Pine Lake homeowners pay a millage rate of 21.53 — the highest municipal tax rate in Georgia — to maintain a police department that answers to the city.
Still, I suppose a long-winded, statistically-laden defense for how Pine Lake operates relative to other police departments and court systems is both inadequate and beside the point. There is a big, structural problem in America — Black people are discriminated against in jobs and housing and, yes, the policing system and even the most optimized and ideal process in Pine Lake changes none of that.
It’s clear the filmmaker, Elisa Gambino, wanted to reflect her earlier premise about women’s political empowerment and matters of racial justice as ideas. I think her work here is nuanced and fair, even though it’s not always flattering. It’s also not some heavy-handed personal condemnation of the city. There are no villains. The documentary spends at least as much time talking about how city leaders are wrestling with how to change Pine Lake’s posture toward a majority-Black neighboring community as it does in court or at the city’s raucous public celebrations.
Of course, that’s not how it’s marketed.
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More people may read this column than watch the 80-minute film. But a million people will see the tagline, and the tagline reads “Documentary reveals how a small Georgia city’s history of over-policing belies its liberal image.”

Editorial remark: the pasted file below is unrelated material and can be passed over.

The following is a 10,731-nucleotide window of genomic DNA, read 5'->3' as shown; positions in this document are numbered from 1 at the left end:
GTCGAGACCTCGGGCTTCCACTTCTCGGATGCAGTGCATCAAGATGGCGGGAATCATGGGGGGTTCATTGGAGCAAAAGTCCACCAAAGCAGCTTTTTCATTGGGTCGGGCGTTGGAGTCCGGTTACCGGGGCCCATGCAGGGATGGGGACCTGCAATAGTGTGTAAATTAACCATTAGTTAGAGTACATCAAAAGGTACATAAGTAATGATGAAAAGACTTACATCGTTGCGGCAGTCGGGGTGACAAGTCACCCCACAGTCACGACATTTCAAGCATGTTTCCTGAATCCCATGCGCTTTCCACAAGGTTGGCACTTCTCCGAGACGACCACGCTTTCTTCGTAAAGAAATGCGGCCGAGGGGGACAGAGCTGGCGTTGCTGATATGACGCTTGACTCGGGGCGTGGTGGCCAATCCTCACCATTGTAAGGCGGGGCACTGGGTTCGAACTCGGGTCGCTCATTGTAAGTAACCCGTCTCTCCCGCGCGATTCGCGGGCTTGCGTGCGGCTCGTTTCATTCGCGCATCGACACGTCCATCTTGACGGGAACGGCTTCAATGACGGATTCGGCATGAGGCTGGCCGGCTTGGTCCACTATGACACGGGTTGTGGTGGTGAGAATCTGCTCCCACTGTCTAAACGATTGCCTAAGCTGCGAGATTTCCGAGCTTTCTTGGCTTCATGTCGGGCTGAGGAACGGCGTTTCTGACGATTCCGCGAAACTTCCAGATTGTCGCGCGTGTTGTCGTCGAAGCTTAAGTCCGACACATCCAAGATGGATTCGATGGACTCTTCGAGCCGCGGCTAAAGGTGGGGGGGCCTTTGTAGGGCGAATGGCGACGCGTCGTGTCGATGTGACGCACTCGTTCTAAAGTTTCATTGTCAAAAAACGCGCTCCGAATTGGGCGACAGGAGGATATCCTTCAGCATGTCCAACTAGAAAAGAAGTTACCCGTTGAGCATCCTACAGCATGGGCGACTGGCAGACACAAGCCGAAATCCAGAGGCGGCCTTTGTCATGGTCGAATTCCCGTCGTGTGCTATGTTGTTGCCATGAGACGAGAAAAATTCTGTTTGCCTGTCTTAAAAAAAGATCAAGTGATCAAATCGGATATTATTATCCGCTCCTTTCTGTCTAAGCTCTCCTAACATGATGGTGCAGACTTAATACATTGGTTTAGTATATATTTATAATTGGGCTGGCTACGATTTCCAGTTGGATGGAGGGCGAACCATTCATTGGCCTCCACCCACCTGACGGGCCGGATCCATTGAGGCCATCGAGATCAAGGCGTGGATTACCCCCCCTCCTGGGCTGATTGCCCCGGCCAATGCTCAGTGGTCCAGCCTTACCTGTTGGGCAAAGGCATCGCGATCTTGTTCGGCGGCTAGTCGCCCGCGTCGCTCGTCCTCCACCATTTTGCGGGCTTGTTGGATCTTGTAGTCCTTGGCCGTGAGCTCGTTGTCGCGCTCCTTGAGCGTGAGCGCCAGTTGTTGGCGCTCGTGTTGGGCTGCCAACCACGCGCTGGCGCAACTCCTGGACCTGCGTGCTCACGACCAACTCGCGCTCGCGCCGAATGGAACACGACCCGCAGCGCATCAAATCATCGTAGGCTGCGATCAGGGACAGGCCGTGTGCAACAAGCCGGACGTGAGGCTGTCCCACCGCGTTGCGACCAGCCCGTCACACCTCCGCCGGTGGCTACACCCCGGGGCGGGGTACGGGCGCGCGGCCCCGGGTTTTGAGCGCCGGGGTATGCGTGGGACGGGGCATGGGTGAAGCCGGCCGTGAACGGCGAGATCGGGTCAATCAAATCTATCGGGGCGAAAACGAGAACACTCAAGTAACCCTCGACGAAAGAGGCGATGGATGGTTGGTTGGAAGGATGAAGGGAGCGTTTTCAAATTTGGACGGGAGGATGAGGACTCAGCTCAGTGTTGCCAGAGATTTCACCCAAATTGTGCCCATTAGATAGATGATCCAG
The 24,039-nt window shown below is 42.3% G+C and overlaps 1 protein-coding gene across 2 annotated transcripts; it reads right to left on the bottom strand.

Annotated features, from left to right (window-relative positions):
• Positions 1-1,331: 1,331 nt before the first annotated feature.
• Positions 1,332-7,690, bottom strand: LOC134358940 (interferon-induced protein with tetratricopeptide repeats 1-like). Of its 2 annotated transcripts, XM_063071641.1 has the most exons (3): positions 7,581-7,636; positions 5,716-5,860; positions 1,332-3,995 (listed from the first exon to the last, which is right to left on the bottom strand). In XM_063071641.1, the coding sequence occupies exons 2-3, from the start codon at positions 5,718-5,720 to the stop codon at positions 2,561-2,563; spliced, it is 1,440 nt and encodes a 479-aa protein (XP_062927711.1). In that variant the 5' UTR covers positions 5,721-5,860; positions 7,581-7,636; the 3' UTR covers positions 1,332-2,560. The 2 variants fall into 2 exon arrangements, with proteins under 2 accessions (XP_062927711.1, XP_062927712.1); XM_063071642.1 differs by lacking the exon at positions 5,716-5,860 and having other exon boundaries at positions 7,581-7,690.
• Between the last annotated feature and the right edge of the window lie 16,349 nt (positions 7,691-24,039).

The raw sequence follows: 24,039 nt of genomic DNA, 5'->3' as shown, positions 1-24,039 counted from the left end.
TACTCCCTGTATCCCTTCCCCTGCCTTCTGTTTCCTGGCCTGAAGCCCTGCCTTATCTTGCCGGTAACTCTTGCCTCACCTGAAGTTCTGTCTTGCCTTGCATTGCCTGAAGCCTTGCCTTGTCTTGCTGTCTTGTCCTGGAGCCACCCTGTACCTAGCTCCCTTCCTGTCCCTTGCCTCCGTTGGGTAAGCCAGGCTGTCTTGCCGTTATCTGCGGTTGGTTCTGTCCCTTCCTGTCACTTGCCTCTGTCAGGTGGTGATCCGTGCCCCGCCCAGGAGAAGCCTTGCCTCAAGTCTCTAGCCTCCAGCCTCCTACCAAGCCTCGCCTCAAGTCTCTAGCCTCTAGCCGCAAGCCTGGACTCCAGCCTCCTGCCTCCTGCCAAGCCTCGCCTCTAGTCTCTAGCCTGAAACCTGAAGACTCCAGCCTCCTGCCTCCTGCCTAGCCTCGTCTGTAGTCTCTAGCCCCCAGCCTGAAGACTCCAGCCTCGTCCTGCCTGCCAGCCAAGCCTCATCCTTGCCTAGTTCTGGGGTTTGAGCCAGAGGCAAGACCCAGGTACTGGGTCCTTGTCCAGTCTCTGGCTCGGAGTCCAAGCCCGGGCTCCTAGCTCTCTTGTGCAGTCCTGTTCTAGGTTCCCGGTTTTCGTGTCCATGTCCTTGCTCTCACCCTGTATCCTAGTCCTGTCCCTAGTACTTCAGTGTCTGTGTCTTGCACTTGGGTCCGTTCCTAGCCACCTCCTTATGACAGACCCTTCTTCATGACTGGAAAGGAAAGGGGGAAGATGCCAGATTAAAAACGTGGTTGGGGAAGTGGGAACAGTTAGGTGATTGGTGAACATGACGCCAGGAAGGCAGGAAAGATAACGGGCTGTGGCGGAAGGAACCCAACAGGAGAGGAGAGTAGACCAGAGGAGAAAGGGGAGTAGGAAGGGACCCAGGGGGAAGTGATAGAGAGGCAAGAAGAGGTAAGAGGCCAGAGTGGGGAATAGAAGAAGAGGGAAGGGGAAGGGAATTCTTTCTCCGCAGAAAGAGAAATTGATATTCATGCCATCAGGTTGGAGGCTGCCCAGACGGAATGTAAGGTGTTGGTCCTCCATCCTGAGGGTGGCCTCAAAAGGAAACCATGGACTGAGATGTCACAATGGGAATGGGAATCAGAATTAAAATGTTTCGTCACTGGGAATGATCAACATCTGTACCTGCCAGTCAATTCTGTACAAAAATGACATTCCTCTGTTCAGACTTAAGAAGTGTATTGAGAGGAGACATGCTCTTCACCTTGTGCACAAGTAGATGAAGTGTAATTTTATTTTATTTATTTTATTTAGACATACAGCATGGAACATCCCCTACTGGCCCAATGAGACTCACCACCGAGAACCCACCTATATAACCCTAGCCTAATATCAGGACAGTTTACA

Over the course of the next year or two, the public in Pine Lake will be having a fairly serious conversation about racial justice and policing, one that has been going on regularly since the late ‘90s. I am of the opinion that we should remove the financial consideration entirely and send all the revenue to the county. But the actual operations aren’t abusive, relative to those of the county at large or our common expectations of policing.
Are those expectations changing? Probably. And perhaps that’s for the best. If we want to talk about whether people should be getting tickets at all … OK. I’m down for that. Should license plates be free for poor people? Maybe. Should there be some way to subsidize car insurance for poor people? Maybe.
But that’s all a very different conversation than “Pine Lake cops are abusing Black people.”
Facile criticisms won’t solve an extraordinarily complex problem. But … perhaps those criticisms will create the political conditions for other people to solve those problems.
– George Chidi is a political columnist and public policy advocate.